Social gaming is growing rapidly and faces increasing security challenges: educational games include high scores that can be hacked, advergames and social games collect sensitive personal and demographic information, and many games need secure payment processing. The partnership between Phantom Compass and IT GlobalSecure brings the best in innovative game design and security to our clients and their customers.
Thanks to IT GlobalSecure's Steven Davis (author of the fantastic Play No Evil blog) for his support. With IT Global Secure, my company can offer a level of secure game data and systems design that other boutique developers aren't even thinking about, let alone capable of offering.
 
     
 
   
 
  2 comments  
  Dipping Into Toronto’s Flash Pool  
 
 
Posted 2008-06-26 by Tony Walsh
 
 
     
 
Toronto's Flash user group 'FlashinTO' held a public meeting last night that included brief presentations from a handful of local Flash designer/developers, including yours truly. Although I've been working the new media trenches here in Toronto for almost 15 years, and have been working with Flash since version 2, I'm way out of the loop in terms of who's doing what with Flash locally (aside from my clients and a few others). Glad to have had a chance to get a bit up to speed.

Other presenters included Andy Tipping of Mischief Media, Tim Willison of Oddly Studios, Tom George of DesignAxiom, and a dude who gave us a preview of an in-browser media viewer called "Radar." Good to be able to get a nice cross-section of what's going on around town, and meet some folks Flashing it up in Toronto.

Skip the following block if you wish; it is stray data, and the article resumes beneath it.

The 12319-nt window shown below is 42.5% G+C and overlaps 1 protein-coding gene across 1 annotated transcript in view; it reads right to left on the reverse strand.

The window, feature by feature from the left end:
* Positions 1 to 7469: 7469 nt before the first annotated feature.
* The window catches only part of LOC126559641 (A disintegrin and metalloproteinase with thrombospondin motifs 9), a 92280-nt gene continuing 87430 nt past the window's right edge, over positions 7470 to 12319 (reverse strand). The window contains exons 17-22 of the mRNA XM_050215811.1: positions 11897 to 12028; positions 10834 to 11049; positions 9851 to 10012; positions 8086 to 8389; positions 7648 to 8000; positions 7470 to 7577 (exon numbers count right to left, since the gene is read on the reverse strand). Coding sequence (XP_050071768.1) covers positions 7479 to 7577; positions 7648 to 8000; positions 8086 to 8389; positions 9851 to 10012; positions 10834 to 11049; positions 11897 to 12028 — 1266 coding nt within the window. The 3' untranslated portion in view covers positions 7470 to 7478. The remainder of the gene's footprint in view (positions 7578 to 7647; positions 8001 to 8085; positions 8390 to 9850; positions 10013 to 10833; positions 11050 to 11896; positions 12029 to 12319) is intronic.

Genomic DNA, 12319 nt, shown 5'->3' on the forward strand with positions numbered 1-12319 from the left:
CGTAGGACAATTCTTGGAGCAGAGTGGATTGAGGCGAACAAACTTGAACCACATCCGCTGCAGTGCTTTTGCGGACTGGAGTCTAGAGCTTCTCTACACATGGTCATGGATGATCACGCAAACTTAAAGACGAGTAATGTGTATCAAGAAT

3 comments  
  Back From BAVC’s ‘Producers Institute’  
 
 
Posted 2008-06-09 by Tony Walsh
 
 
     
 
I had the privilege and pleasure of mentoring 8 teams of talented and open-minded documentary filmmakers last week as part of the Producers Institute for New Media Technologies for BAVC in San Francisco. This is the second year in a row I've been invited down to share my game design experience with the Producers Institute. While last year was a fantastic experience as well, this year focused on projects acting as catalysts for real social change--this emphasis sets the Producers Institute apart from other cross-media labs and workshops I've participated in over the last couple of years.

Most of the work I do is commercially oriented, so it was a nice change of pace to work with people with a genuine interest in positive social impact. I spent most of my time consulting with Susana Ruiz (best known for creating Darfur is Dying) and her team--they're working on a game about the death penalty, imprisonment and flaws in the U.S. justice system. Not only is the game "about" these issues, but Susana's company Take Action Games specializes in actual results--what can a game motivate people to actually do? Darfur is Dying showed that game play resulted in communications sent to the U.S. government. It will be interesting to see what positive action this latest project will result in.

Continue reading: Back From BAVC’s ‘Producers Institute’
 
     
 
   
 
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  Catch Me in San Francisco May 30 - June 6  
 
 
Posted 2008-05-27 by Tony Walsh
 
 
     
 
At the end of this week, I'll be flying from chilly Toronto to chilly San Francisco to reprise my role as a mentor for the Bay Area Video Coalition's "Producers Institute." Last year's institute brought teams of brilliant and enthusiastic documentarians together with a squad of knowledgeable mentors under the nurturing guidance of BAVC's staff to explore the intersections of linear narrative and designed interactivity--I expect this year to be just as productive and energizing.

On June 3 I will be moderating a panel entitled "The Gaming (R)Evolution" as part of BAVC's Innovation Salon series, featuring panelists Cathy Fischer (ITVS Interactive), Alice Petty (Discover Babylon Project), Susana Ruiz (Take Action Games), and Richard Tate (HopeLab). The main topic of discussion will be so-called "serious games" and their application towards social good.